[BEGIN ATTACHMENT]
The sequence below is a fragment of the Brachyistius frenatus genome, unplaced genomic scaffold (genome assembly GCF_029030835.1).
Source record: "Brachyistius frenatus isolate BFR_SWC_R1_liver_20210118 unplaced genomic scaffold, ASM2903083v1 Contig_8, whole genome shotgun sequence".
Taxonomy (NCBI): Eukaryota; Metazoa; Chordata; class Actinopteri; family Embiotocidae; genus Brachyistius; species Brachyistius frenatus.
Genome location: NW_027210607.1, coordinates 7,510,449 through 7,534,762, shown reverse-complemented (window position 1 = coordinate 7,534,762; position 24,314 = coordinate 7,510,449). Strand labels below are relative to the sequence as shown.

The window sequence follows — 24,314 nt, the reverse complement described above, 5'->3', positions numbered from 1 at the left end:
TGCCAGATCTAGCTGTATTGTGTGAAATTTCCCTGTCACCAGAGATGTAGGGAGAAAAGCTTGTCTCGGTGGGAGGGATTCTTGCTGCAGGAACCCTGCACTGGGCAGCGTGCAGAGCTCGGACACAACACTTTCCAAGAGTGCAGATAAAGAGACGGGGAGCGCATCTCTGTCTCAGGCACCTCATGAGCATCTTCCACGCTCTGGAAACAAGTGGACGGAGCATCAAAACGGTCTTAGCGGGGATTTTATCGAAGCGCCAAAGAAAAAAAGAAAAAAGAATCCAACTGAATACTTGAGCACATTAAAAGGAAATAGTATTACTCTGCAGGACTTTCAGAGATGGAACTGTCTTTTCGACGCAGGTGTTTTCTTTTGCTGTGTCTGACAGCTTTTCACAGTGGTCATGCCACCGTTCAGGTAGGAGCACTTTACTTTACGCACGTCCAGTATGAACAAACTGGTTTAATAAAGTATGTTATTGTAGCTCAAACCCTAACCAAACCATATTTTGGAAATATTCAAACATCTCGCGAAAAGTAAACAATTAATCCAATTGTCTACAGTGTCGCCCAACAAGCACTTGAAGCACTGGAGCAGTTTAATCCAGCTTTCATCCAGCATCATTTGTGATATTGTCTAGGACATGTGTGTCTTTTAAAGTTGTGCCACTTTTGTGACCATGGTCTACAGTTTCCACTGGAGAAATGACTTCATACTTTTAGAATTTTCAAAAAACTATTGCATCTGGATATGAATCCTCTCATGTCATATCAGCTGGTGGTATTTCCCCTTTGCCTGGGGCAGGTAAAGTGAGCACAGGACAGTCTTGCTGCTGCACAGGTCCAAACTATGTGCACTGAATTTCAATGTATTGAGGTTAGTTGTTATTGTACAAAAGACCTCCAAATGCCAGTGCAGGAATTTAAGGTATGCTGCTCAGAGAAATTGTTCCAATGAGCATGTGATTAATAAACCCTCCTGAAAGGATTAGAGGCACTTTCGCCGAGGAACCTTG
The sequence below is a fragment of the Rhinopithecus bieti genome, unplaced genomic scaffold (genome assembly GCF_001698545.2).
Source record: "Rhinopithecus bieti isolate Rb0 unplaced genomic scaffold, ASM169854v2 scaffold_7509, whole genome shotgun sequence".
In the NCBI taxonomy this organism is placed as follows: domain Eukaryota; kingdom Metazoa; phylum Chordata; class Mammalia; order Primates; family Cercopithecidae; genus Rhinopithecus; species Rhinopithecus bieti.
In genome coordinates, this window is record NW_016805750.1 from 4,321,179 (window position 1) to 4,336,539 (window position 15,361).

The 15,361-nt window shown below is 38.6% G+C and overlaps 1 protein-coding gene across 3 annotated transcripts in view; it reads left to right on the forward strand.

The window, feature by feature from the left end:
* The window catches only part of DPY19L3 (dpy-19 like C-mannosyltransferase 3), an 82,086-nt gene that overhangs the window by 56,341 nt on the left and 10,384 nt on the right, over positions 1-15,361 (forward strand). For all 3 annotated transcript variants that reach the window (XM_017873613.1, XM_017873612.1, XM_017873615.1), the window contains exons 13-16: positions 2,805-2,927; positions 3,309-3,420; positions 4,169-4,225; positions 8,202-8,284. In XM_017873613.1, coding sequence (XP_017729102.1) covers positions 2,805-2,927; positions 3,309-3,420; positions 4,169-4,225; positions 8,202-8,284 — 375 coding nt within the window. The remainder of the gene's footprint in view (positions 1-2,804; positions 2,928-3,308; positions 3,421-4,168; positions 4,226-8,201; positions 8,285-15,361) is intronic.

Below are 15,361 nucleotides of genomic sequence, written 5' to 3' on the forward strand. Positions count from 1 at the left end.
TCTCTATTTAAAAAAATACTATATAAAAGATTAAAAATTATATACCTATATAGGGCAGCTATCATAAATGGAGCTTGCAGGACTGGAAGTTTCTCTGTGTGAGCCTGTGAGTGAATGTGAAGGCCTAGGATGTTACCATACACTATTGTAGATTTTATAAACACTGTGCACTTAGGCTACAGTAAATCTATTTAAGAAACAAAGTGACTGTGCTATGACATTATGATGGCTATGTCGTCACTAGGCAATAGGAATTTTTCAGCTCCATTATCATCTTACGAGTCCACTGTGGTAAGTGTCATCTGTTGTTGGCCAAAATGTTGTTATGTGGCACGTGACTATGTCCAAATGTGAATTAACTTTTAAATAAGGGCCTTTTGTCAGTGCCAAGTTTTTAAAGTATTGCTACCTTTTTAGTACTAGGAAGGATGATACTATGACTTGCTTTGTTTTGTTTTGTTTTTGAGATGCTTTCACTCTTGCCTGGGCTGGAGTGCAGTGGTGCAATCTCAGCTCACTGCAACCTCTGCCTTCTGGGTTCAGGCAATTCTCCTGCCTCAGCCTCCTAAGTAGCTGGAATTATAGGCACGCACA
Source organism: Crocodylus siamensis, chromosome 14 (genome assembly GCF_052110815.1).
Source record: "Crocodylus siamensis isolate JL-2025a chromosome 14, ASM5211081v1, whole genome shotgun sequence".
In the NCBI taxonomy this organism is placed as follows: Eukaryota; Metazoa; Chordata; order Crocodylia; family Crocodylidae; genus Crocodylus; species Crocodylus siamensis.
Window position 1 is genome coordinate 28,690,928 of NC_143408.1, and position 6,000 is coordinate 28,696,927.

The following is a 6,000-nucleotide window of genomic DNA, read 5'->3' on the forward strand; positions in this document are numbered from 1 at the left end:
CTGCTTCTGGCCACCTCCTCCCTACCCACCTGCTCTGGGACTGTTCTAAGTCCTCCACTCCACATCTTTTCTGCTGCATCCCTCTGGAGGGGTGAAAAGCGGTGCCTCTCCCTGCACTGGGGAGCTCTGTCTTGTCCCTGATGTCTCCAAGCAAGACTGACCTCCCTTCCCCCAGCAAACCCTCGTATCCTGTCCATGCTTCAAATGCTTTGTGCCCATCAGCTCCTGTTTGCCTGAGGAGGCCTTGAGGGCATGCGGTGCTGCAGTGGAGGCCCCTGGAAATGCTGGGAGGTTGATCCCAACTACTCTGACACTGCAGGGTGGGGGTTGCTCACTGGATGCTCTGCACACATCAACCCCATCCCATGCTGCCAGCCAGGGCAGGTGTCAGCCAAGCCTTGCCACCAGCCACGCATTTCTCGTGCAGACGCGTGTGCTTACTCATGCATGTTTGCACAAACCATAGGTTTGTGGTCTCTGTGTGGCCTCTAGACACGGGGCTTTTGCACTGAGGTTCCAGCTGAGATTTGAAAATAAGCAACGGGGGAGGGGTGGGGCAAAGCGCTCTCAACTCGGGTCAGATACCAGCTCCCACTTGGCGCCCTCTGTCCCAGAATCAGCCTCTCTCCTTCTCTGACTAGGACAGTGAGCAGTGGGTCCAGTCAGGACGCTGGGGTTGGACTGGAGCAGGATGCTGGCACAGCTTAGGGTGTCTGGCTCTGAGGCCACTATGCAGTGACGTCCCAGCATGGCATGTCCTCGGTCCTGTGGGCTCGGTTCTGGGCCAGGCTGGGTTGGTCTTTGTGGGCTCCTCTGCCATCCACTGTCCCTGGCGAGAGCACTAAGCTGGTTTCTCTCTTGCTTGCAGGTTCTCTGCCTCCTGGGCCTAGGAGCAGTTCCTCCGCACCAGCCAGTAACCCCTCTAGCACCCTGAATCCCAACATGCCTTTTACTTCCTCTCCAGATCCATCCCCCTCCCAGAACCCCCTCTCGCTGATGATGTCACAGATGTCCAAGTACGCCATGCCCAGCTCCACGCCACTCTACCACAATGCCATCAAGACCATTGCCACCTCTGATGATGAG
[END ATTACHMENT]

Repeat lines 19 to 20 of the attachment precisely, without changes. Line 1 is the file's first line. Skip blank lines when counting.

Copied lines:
Window position 1 is genome coordinate 28,690,928 of NC_143408.1, and position 6,000 is coordinate 28,696,927.

The following is a 6,000-nucleotide window of genomic DNA, read 5'->3' on the forward strand; positions in this document are numbered from 1 at the left end: